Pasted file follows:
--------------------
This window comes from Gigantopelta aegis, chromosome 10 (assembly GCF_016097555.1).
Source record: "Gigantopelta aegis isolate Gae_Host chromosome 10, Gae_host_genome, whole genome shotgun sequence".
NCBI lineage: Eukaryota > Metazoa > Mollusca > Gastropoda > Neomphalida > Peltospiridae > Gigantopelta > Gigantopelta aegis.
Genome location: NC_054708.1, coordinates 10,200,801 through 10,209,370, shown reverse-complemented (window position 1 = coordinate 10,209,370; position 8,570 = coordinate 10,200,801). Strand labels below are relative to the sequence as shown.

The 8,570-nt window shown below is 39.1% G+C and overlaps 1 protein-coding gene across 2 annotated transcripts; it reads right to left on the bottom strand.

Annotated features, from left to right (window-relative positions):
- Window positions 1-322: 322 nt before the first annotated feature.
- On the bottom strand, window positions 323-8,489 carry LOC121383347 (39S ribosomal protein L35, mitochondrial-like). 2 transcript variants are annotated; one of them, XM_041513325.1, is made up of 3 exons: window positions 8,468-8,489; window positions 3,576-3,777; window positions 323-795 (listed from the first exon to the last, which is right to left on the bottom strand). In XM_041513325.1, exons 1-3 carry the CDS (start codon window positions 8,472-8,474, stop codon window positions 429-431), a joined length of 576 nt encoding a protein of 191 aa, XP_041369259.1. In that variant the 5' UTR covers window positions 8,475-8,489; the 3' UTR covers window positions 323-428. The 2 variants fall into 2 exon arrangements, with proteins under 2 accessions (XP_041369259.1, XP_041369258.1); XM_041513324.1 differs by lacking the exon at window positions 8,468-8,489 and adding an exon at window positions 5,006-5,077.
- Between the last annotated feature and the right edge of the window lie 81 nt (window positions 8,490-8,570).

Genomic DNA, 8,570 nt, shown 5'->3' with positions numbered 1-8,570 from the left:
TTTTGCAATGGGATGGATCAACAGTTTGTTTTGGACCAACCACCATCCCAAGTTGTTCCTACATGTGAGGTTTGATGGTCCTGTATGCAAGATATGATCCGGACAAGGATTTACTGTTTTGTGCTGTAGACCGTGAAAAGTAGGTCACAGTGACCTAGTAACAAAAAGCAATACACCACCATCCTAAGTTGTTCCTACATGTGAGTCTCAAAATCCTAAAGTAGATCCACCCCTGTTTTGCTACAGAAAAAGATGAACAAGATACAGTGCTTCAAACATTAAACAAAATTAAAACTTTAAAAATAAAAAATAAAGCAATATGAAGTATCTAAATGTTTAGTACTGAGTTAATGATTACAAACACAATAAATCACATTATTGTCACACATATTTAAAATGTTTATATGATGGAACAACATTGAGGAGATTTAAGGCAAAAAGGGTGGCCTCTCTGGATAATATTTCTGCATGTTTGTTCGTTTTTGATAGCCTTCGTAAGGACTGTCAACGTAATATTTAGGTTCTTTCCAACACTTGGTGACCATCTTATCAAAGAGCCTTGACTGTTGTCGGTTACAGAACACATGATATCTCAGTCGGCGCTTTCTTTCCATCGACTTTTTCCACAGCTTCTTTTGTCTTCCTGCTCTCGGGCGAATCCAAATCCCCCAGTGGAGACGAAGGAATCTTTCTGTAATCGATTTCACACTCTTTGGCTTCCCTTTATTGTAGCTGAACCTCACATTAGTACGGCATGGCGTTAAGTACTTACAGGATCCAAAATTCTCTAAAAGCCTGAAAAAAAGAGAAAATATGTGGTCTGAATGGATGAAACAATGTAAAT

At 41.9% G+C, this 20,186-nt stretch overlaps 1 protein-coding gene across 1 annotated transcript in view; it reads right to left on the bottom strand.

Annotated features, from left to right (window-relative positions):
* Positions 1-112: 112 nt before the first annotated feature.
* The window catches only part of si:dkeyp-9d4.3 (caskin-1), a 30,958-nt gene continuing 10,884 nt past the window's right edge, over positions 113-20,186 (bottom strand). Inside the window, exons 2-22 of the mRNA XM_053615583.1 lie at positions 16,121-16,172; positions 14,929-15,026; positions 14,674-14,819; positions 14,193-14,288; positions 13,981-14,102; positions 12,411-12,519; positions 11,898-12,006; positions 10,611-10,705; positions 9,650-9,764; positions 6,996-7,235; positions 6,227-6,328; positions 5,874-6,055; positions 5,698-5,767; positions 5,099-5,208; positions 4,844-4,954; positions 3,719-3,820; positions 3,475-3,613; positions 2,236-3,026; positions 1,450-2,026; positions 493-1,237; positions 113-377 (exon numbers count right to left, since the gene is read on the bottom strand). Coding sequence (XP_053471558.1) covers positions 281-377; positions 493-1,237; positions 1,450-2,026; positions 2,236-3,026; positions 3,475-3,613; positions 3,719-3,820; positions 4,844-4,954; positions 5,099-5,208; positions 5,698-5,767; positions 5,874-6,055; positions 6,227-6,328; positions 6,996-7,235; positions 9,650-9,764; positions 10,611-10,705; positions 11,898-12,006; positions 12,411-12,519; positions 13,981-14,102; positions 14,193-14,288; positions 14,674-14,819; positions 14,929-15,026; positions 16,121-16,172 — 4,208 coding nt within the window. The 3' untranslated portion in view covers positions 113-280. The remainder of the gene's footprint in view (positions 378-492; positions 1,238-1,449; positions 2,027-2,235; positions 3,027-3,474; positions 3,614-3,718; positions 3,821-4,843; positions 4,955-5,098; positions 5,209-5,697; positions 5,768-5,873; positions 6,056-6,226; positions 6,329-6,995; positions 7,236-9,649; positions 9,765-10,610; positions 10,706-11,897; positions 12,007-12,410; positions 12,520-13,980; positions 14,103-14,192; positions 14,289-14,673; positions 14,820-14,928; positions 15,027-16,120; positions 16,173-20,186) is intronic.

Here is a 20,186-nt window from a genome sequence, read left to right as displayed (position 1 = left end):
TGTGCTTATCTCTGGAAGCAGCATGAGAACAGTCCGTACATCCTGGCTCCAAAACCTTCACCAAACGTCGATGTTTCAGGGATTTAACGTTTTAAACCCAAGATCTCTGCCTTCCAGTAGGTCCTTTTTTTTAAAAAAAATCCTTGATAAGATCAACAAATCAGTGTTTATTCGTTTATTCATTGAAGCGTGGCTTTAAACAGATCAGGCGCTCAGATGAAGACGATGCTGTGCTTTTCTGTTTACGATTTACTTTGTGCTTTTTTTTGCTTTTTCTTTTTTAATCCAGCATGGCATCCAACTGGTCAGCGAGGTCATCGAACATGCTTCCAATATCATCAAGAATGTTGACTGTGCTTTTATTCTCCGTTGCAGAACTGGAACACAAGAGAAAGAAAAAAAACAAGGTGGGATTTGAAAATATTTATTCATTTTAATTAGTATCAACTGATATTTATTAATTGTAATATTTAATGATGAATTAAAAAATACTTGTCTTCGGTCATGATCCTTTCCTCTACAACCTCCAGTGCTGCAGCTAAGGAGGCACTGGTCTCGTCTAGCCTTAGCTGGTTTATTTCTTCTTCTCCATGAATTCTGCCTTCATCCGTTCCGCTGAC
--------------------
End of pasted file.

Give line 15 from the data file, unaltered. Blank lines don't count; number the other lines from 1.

* The window catches only part of si:dkeyp-9d4.3 (caskin-1), a 30,958-nt gene continuing 10,884 nt past the window's right edge, over positions 113-20,186 (bottom strand). Inside the window, exons 2-22 of the mRNA XM_053615583.1 lie at positions 16,121-16,172; positions 14,929-15,026; positions 14,674-14,819; positions 14,193-14,288; positions 13,981-14,102; positions 12,411-12,519; positions 11,898-12,006; positions 10,611-10,705; positions 9,650-9,764; positions 6,996-7,235; positions 6,227-6,328; positions 5,874-6,055; positions 5,698-5,767; positions 5,099-5,208; positions 4,844-4,954; positions 3,719-3,820; positions 3,475-3,613; positions 2,236-3,026; positions 1,450-2,026; positions 493-1,237; positions 113-377 (exon numbers count right to left, since the gene is read on the bottom strand). Coding sequence (XP_053471558.1) covers positions 281-377; positions 493-1,237; positions 1,450-2,026; positions 2,236-3,026; positions 3,475-3,613; positions 3,719-3,820; positions 4,844-4,954; positions 5,099-5,208; positions 5,698-5,767; positions 5,874-6,055; positions 6,227-6,328; positions 6,996-7,235; positions 9,650-9,764; positions 10,611-10,705; positions 11,898-12,006; positions 12,411-12,519; positions 13,981-14,102; positions 14,193-14,288; positions 14,674-14,819; positions 14,929-15,026; positions 16,121-16,172 — 4,208 coding nt within the window. The 3' untranslated portion in view covers positions 113-280. The remainder of the gene's footprint in view (positions 378-492; positions 1,238-1,449; positions 2,027-2,235; positions 3,027-3,474; positions 3,614-3,718; positions 3,821-4,843; positions 4,955-5,098; positions 5,209-5,697; positions 5,768-5,873; positions 6,056-6,226; positions 6,329-6,995; positions 7,236-9,649; positions 9,765-10,610; positions 10,706-11,897; positions 12,007-12,410; positions 12,520-13,980; positions 14,103-14,192; positions 14,289-14,673; positions 14,820-14,928; positions 15,027-16,120; positions 16,173-20,186) is intronic.